Facing Up to the Problem of Consciousness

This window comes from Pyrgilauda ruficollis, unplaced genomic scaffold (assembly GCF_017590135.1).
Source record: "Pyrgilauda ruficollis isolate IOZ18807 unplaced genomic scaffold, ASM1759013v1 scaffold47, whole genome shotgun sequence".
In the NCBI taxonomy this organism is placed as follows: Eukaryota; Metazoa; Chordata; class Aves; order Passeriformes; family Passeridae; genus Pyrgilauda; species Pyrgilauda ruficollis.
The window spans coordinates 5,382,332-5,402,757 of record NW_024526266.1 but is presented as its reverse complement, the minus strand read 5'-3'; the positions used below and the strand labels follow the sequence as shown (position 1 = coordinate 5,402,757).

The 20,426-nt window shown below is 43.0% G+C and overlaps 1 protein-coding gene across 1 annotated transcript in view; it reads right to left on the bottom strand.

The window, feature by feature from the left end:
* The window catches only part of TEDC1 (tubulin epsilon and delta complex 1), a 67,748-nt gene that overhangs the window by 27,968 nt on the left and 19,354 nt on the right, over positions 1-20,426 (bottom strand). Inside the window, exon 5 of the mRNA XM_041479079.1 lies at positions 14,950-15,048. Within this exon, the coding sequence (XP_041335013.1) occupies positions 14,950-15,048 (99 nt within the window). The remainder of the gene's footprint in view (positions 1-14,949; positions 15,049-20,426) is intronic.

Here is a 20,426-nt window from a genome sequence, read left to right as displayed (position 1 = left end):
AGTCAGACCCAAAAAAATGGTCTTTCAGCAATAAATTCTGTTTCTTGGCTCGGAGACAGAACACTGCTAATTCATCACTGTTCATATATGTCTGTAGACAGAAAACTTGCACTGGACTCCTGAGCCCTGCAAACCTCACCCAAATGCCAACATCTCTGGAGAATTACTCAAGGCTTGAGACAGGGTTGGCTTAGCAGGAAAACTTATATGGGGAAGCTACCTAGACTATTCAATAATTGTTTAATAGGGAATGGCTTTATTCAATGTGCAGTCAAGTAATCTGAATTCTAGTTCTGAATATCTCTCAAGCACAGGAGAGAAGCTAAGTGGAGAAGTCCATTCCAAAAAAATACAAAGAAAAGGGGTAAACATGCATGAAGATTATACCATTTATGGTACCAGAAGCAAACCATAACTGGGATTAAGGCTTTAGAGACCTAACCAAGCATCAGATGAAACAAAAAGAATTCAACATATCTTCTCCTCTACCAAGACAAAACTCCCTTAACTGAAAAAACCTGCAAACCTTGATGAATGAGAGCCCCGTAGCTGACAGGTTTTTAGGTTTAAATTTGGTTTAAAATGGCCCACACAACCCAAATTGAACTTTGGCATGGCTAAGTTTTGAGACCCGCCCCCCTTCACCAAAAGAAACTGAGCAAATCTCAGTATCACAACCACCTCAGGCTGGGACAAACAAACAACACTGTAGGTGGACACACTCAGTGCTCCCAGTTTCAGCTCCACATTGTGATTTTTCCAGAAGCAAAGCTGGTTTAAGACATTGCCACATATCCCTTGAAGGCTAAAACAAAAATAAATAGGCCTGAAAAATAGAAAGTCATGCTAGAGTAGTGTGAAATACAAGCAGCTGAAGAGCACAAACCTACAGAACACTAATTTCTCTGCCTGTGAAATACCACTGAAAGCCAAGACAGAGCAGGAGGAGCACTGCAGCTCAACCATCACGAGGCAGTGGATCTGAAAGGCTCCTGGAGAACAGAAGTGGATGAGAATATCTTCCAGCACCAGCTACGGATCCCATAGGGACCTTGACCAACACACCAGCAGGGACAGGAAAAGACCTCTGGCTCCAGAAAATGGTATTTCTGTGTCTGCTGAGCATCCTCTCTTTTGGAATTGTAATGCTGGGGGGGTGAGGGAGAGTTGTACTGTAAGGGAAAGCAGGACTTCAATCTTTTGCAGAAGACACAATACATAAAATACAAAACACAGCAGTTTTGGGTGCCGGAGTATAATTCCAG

David J. Chalmers Department of Philosophy University of Arizona Tucson, AZ 85721 firstname.lastname@example.org [Published in the Journal of Consciousness Studies 2(3):200-19, 1995. 1 Introduction Consciousness poses the most baffling problems in the science of the mind. To make progress on the problem of consciousness, we have to confront it directly. 2 The easy problems and the hard problem There is not just one problem of consciousness. The easy problems of consciousness include those of explaining the following phenomena: the ability to discriminate, categorize, and react to environmental stimuli; the integration of information by a cognitive system; the reportability of mental states; the ability of a system to access its own internal states; the focus of attention; the deliberate control of behavior; the difference between wakefulness and sleep. All of these phenomena are associated with the notion of consciousness. The really hard problem of consciousness is the problem of experience.